Exxon Mobil Profits Sink, But It Could Have Been Worse

This is clearly a bad time to be in the oil business. The roughly 50% collapse in commodity prices, like oil and natural gas, over the past year has crushed profitability across the energy sector. Even the biggest of Big Oil, Exxon Mobil (NYSE: XOM), has nowhere to hide. This is the peril of having a business model rely so much on a commodity.exxonmobil

Exxon Mobil registered a steep decline in revenue and profits last quarter, as compared to the same period one year ago. But all things considered, Exxon Mobil’s results could have been far worse. The company saw relatively strong performance in its oil and gas exploration and production businesses, and its downstream business was a nice offset to plunging oil prices.

Exxon Mobil’s second-quarter results were far better than that of its closest competitor in the U.S., Chevron (NYSE: CVX), meaning Exxon Mobil once again demonstrated why it is the least risky of the integrated Big Oil majors.

Pain at the Pump

In all, Exxon Mobil profits fell 52% last quarter, year-over-year, to $4.1 billion. Earnings per share fell 51% to $1.00, and clearly the collapse in oil and gas prices were the primary culprit for this. Exxon Mobil’s upstream exploration and production business, which is highly dependent on supportive underlying commodity prices, saw profits decline by 75%.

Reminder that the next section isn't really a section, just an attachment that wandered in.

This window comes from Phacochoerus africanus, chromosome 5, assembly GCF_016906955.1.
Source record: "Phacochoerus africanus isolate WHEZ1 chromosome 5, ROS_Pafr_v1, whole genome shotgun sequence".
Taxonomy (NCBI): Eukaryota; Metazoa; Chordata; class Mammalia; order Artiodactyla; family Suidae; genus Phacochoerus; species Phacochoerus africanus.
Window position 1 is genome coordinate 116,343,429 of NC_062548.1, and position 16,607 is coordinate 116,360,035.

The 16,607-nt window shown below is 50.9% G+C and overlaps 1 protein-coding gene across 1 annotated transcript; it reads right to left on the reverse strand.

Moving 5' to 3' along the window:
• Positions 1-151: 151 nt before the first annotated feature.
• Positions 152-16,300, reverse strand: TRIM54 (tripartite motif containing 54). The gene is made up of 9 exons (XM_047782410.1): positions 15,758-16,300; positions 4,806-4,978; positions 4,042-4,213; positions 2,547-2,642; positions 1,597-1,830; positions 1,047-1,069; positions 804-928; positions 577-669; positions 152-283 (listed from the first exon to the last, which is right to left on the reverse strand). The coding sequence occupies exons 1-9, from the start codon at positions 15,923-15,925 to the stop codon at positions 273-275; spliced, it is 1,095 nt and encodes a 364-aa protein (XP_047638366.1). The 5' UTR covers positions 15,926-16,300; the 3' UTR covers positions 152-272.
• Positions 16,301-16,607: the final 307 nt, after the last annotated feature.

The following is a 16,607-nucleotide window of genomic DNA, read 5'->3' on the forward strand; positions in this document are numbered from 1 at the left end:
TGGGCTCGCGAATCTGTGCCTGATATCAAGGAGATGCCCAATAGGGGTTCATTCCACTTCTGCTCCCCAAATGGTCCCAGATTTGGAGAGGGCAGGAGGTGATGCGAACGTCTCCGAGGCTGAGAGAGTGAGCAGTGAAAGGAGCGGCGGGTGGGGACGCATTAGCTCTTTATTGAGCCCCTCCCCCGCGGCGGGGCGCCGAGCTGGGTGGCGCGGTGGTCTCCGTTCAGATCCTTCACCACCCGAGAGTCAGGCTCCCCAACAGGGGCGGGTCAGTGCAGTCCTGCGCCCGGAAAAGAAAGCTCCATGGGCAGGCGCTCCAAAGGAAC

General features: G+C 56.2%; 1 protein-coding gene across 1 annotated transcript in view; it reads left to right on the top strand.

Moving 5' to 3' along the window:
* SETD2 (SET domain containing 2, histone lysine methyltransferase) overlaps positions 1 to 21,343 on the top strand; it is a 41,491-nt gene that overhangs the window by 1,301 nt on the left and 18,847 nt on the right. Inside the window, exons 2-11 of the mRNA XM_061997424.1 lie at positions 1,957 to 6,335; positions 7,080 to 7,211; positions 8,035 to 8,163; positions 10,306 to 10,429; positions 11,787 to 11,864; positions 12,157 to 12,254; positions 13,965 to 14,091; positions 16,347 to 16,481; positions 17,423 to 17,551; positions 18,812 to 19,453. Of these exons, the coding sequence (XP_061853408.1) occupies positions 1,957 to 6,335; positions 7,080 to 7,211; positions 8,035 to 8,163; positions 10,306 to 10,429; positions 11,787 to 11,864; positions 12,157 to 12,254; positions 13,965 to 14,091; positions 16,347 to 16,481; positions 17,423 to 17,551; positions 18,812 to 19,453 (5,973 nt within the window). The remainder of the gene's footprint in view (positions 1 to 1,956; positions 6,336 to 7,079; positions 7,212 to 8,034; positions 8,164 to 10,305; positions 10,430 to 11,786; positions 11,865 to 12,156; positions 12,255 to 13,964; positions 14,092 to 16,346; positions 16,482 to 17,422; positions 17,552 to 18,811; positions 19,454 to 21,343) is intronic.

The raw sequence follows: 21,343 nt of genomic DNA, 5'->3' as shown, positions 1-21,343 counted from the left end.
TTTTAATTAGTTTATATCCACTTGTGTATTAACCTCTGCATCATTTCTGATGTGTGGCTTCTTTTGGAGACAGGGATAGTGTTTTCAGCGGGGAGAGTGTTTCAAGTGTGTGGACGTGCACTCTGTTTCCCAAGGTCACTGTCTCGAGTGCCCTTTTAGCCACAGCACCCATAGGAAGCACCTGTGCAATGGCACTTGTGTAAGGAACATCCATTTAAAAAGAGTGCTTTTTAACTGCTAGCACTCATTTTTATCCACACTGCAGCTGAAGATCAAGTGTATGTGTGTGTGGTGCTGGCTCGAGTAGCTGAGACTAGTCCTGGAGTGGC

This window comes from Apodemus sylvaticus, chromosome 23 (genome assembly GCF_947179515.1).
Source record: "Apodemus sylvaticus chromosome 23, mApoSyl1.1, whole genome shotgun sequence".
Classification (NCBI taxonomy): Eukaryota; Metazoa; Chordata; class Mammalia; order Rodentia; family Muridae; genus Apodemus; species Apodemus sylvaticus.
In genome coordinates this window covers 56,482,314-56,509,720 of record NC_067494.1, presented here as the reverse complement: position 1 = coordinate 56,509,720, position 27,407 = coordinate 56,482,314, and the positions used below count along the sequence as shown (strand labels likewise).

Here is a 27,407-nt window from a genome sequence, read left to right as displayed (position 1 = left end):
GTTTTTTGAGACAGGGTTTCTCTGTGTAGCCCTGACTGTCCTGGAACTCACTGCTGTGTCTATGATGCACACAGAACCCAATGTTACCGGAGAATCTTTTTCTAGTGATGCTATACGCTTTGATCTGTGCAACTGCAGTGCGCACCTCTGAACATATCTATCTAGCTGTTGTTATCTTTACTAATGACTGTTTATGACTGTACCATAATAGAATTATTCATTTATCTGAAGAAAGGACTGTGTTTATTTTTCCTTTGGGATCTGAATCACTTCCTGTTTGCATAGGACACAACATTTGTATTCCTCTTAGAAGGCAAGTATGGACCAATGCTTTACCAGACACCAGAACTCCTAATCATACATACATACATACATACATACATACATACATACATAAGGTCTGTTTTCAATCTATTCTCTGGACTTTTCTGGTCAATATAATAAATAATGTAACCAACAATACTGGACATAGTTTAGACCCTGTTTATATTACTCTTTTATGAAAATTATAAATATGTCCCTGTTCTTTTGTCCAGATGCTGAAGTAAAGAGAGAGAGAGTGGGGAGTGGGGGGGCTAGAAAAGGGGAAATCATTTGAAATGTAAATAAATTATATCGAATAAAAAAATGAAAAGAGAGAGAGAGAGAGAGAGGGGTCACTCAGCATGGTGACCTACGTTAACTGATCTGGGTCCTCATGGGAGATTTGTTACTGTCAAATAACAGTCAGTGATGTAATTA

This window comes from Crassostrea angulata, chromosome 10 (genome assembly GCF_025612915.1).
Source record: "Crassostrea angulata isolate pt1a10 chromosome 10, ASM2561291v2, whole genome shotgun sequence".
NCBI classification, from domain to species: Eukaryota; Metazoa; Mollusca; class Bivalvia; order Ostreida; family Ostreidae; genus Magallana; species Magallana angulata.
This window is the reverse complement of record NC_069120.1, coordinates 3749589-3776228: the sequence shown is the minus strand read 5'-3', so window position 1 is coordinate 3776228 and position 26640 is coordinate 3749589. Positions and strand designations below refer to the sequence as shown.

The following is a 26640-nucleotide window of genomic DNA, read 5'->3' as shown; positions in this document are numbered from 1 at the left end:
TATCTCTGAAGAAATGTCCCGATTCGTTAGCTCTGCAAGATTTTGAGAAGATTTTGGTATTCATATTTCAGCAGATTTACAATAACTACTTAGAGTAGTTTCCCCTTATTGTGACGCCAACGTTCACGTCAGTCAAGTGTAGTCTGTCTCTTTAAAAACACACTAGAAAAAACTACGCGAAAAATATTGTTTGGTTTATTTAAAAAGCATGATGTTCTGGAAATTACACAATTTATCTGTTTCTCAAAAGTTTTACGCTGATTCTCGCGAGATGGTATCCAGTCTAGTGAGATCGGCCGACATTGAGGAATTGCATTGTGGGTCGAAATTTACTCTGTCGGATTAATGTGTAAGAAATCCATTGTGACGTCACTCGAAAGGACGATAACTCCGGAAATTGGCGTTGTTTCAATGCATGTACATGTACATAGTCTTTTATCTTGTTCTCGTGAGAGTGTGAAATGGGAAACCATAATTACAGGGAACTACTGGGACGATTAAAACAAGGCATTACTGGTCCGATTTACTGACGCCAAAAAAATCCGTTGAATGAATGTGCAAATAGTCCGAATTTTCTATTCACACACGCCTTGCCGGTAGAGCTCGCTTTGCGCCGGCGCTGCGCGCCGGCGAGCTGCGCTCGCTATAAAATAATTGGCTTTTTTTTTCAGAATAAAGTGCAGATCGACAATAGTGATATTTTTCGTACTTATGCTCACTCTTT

This looks bad, but consider that Chevron earned just $571 million last quarter, down from $5.6 billion in the same quarter last year.

At the same time, Exxon Mobil is taking steps to mitigate the harsh climate for oil and gas majors. The first step is cutting costs. Capital expenditures were cut 16% last quarter, versus the same period in 2014. Furthermore, Exxon Mobil increased oil-equivalent production by 3.6% year-over-year.

And Exxon Mobil’s downstream business more than doubled profits year-over-year. This helps offset the poor upstream business. Downstream activities, including refining, tend to improve when oil prices decline, because falling oil prices create lower refining feedstock costs. This helps boost refining margins.

Going forward, Exxon Mobil will rely on new upstream projects to keep fueling higher production. Last quarter, the company made a significant oil discovery in Guyana on the 6.6-million-acre Stabroek Block. And Exxon Mobil’s huge Kearl oil sands project in Alberta, Canada, has started production ahead of schedule and doubled gross capacity last quarter.

Exxon Mobil Is Still a Worthy Long-Term Investment

As a result, it’s no surprise why Exxon Mobil stock fell 4% after reporting its quarterly earnings. In 2015, shares of the energy behemoth are down 14% year-to-date, although this represents relative outperformance compared to Exxon Mobil’s closest peers. Consider that shares of Chevron are down 21% so far this year.

The poor stock performance may make it seem like investors should sell Exxon Mobil and never look back. But longer term, investors should stick with Exxon Mobil. It is a best-in-breed company. Exxon Mobil is cutting costs, and still has the financial flexibility to pay its dividend, which currently offers a hefty 3.8% yield.

And, Exxon Mobil actually increased its dividend by 6% earlier this year, which is no easy task amid such a brutal operating climate. Virtually every one of Exxon Mobil’s competitors in the integrated space has not been able to increase dividends.

Exxon Mobil stock trades for just 11 times trailing earnings, meaning if commodity prices do ever recover from the brutal downturn, the stock will likely reward patient investors.

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Published by Wyatt Investment Research at